Also, I wanted to make a clear distinction between my recorded and live music. Those are two completely different entities in which to express yourself as a musician, if you look at it that way. I feel that the only way to "repeat" what I do is to play it on whatever medium it is recorded on.
When I record, I generally come up with how I want to start the track and then see where that takes me so, yes, the music does guide me, because everything that is happening at that moment is affecting me emotionally and determines what I do next until it is over. I let myself go and say whatever comes to mind.
I think even thrashy and noisy music has transportive power, the way dance music does or the way good performance art does. I find that because noise is often performed in these very cathartic ways, it feels like you're watching performance art. How do you feel about that idea: noise music as something transportive and transformative?
I agree with the idea that noise music can transform or transport someone; it's just like any other music, really, that attempts to touch a nerve. We all react to certain sounds emotionally, intellectually. It would be foolish to think otherwise. I especially think that, because noise is essentially limitless, it can really set your mind adrift and take you to subconscious levels of thinking. It can shape what your experience is at the moment. It's like a soundtrack to your daydreams.
I'm glad that you likened noise to performance art. How can it not be? I mean, there are artists who play in a cold, sterile kind of way, and that's fine, but to me it's much more. I've always felt that music, and its power to heal, is important in daily life. When taking it to the stage or floor, I get a bit anxious and start to get into a head space of whatever I am feeling at the moment. I want to tap in to that feeling and let it loose as much as I can.
From what I have seen of performance art pieces (mainly by my friend Misael Soto, who is a huge inspiration) is how physical it is in its expression of emotions. Sometimes there is a soundtrack of sorts but the artist says nothing, almost trying to will their experience and feelings onto the audience. It is usually successful because after preparing your mind for weeks on end for what's to come, it is almost logical that the vibes are being sent out in an intense manner and people pick up on it.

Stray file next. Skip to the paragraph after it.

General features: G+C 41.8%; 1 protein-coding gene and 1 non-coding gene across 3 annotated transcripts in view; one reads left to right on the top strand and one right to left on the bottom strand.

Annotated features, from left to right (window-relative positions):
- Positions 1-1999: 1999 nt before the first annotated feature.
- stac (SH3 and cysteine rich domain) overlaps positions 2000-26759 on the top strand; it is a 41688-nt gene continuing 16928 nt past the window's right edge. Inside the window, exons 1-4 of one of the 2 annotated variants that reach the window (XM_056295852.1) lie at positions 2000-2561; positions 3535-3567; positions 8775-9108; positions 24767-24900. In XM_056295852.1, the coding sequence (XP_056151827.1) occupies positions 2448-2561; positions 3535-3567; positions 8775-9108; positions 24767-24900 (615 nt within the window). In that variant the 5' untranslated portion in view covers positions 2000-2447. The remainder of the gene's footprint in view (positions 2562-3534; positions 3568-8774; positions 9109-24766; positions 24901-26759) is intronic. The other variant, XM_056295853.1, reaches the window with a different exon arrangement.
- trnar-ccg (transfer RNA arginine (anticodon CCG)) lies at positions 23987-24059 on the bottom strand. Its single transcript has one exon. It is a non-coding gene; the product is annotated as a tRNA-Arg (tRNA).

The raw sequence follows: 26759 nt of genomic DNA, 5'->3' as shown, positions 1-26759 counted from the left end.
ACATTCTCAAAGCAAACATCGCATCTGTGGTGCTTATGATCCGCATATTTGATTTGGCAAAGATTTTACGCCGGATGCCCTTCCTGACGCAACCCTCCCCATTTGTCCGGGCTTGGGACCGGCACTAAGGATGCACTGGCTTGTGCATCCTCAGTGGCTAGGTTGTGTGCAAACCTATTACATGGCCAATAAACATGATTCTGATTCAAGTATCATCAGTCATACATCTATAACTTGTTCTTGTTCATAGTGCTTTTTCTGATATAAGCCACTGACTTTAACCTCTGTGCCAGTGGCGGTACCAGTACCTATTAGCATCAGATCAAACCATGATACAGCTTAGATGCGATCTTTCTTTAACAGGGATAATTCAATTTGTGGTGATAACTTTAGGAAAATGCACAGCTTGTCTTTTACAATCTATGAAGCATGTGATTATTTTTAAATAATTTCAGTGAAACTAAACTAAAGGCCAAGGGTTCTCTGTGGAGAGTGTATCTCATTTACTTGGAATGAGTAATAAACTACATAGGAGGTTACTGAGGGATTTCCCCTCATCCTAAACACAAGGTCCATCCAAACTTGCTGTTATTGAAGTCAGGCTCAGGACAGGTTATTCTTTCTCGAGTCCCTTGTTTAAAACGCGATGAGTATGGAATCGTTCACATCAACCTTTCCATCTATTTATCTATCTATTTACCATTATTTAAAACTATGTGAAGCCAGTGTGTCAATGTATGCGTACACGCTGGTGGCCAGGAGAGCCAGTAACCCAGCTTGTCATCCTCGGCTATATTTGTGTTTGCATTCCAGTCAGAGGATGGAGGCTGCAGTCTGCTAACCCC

Anyway, this happened to me once. It was at a house show put together by Isaac Amor of Ass Banana. I was second to last and was deep in thought about everything I absorbed the few weeks leading up to the show. I was inspired by a lot of the spiritual things I was exposed to starting with Easter Sunday. I was born Catholic but consider myself agnostic for the most part, although I can be somewhat spiritual, if that makes any sense.
Sum up for me what you are currently working on and what you hope to do as Chrome Dick. It sounds like I'm asking what you're hoping for your alter-ego-superhero-self to accomplish, and I guess I sort of am.
I'm working on a few releases at the moment. In between our e-mails, I was contacted by George Moore of Prime Egg Sample Records, which is an online label based out of Jamestown, NY, about putting out a digital release. We ended up deciding to do two: an expanding "Singles" collection of the non-album tracks from my SoundCloud account that is now uploaded to the website and a separate recording, called The Farther the Sun, the Holier the Spirit. Also, I am working on a tape release for Jay Hines' Iki Jime Owen Meany label called EFF -- I will be revealing what the title means once I know the release date -- and a split with Robbie Brantley's noise project, Human Fluid Rot, called Let Milo Open The Door.
With Chrome Dick, I hope to explore the realms of spirituality and sexuality, together and separately. I am not a religious person; for a while I considered myself agnostic, but now not so much and it doesn't really matter. I believe that my views will constantly be changing until the moment I die. For example, I have read up on Satanism and have agreed with a lot of their philosophy. That doesn't necessarily mean that I am a Satanist, or if I did associate with that, it wouldn't mean that a year or two later I wouldn't be considering myself something else.